Education Empowerment

5 Myths about Education Choice

Education choice is reshaping the education landscape. And, there are a lot of myths out there surrounding it. Here are the most common:

Myth #1: Does School choice defund public schools?

The evidence suggests the opposite. 

Education spending in Utah and across the nation has been on the rise for years. In 2008, Utah spent around 3.5 billion on education. In 2024, Utah is spending around 7.7 billion dollars on education. The budget has more than doubled.

Despite this substantial increase, it is important to note that only a small fraction of this budget, approximately 1%, is directed towards initiatives like Utah Fits All.

Additionally, the Utah legislature increased public school spending by 18% in the same year that they passed the Utah Fits All Scholarship. 

Another point to consider is that the Weighted Pupil Unit has also increased. In 2010 it was $2,577, and now, in 2024, it is around $4,400. This means that public schools end up with more money per student.

Myth #2: Does school choice destroy public schools?

Public schools are not going to disappear because of education choice. Most students choose public schools even in states with education choice programs. Nationally there are around 78% of students enrolled in public schools. In Utah, the figure is quite similar, with 82.9% of students enrolled in traditional public schools.

Instead, competition forces all schools to improve their quality. Businesses compete with each other to get more clients, the same happens with education. 

The data tell us the same story. There are 26 out of 29 studies that show that education choice policies help all students, not just the children using the program.

Competition forces them to improve their services. It is this idea that the rising tide lifts all boats. 

Myth #3: The school choice movement is unaccountable.

The education choice programs are accountable because they are meant for those families that are struggling for whatever reason in a typical public school. 

What if a parent wants a different experience or even just a different teacher? It is very difficult to change classes or try and build a personalized plan for an individual student in public schools. 

In the same vein, every child has different interests and talents. Therefore, some schools are better for them than others.

Thus, true accountability is giving power to families that want something different. When parents start leaving a school, that is when schools truly start to change how they do things. 

Myth #4: School choice is bad for teachers.

School choice is good for teachers as well as for parents and students.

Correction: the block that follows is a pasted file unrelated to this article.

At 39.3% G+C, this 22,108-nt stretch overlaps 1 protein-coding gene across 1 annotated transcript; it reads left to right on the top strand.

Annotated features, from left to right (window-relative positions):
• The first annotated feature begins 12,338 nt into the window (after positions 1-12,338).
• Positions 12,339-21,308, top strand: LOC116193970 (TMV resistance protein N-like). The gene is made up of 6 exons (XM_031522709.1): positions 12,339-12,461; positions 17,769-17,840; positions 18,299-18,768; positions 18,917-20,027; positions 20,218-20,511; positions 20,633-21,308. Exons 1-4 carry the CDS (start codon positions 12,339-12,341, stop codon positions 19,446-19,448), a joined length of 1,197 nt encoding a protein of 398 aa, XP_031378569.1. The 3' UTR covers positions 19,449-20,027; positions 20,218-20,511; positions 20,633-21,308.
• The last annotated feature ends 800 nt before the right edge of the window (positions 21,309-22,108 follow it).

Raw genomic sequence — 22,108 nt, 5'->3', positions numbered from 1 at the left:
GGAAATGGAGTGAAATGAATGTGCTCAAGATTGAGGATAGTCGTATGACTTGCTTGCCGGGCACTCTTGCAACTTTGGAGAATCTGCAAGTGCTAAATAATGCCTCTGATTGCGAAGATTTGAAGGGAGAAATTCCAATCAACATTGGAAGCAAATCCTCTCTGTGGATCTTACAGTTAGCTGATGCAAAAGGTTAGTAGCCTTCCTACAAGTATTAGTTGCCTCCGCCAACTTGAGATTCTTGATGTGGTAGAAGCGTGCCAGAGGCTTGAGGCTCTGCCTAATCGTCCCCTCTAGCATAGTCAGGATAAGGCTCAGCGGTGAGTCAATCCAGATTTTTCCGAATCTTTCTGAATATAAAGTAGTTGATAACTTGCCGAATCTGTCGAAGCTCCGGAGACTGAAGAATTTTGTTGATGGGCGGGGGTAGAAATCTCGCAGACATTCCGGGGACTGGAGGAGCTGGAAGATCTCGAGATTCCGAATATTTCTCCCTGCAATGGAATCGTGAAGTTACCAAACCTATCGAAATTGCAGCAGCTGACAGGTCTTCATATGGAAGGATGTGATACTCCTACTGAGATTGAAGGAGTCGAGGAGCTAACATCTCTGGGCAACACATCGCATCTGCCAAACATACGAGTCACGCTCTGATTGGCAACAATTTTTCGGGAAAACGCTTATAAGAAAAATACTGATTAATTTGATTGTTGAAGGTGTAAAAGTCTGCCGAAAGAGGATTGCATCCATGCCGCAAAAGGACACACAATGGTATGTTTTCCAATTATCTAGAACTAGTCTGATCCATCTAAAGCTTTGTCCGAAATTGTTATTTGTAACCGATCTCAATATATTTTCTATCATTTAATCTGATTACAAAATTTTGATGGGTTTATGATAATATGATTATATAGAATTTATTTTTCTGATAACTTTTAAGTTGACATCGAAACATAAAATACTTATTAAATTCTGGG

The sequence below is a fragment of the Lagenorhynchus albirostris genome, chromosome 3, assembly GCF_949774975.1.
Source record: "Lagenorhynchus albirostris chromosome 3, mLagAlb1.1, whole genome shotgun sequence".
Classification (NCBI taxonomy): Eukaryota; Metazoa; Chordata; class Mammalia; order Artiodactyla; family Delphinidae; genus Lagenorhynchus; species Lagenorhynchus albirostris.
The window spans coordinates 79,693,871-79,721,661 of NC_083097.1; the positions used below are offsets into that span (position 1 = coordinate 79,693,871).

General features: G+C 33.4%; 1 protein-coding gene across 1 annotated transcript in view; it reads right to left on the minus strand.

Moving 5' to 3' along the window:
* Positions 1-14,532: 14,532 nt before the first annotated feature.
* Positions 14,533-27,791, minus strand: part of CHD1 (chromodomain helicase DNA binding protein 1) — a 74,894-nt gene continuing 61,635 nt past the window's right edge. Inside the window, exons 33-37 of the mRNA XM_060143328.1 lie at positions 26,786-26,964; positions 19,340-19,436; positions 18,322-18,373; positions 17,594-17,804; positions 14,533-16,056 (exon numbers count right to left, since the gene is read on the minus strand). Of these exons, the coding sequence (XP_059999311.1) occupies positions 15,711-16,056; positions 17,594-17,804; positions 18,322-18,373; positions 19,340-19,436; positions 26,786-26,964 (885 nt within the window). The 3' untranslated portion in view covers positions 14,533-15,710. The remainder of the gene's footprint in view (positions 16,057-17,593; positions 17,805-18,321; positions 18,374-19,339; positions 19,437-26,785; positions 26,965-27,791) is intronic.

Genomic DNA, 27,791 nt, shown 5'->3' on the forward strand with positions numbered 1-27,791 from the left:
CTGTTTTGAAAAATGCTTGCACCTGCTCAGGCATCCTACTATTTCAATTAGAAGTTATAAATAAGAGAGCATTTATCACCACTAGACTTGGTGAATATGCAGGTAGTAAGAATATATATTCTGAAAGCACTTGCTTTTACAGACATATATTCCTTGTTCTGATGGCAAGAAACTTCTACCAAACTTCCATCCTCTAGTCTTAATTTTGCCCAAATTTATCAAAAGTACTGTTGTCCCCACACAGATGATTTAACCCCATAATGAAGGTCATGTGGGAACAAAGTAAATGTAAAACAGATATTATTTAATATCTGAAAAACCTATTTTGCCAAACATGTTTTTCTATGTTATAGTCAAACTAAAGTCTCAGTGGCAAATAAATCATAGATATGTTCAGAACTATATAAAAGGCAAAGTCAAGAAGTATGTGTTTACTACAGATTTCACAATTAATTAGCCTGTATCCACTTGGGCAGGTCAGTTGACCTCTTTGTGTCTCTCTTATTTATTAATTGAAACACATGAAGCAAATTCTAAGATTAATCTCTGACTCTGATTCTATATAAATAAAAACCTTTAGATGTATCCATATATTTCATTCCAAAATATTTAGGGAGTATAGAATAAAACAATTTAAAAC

A good example of this is the story of Jon England, the Education Policy Analyst at Libertas Institute. He talked about his experience when he was a principal in the fall of 2020 following the school shutdowns

“The district I worked for had classroom teachers be both the in-person and online instructors for students that year. It was a disaster. Teachers were burning out, parents were frustrated, and the students were getting farther and farther behind. 

By mid-September of that year, over 700 students had left the district elementary schools for other options. The district business manager was in full panic mode. 

We had a meeting shortly after and the district decided to open a dedicated online elementary school for all of the fully online students. It helped those online students have a better education and relieved the massive stress for teachers.”

In this case, relief came from having options.

By having alternatives, the school was able to change its methods and solve the issue affecting parents, students, and teachers.

Myth #5: School choice programs subsidize private schools for the rich. 

The vast majority of students using school choice programs across the country are either from low-income households or have students with special needs.

The Utah Fits All scholarship has put a priority on students from low-income families. Families in the lowest income brackets are the ones who will have priority. 

But let’s be honest, the highest income brackets already have school choices. It is no secret that the best-performing public schools are also in the highest-income areas of a state. By providing a school choice option, it allows low-income families to choose the best school for their children.

Debunking myths

Criticism and disagreement are inevitable, but we have control over what we choose to believe. Therefore, our views should be based upon facts rather than myths.

Do not let these myths make you lose focus on what is important: an educational environment where every student, teacher, and parent has the opportunity to choose what is best for them.

This article was authored by Policy Research Intern Bruno Rodriguez Puccinelli.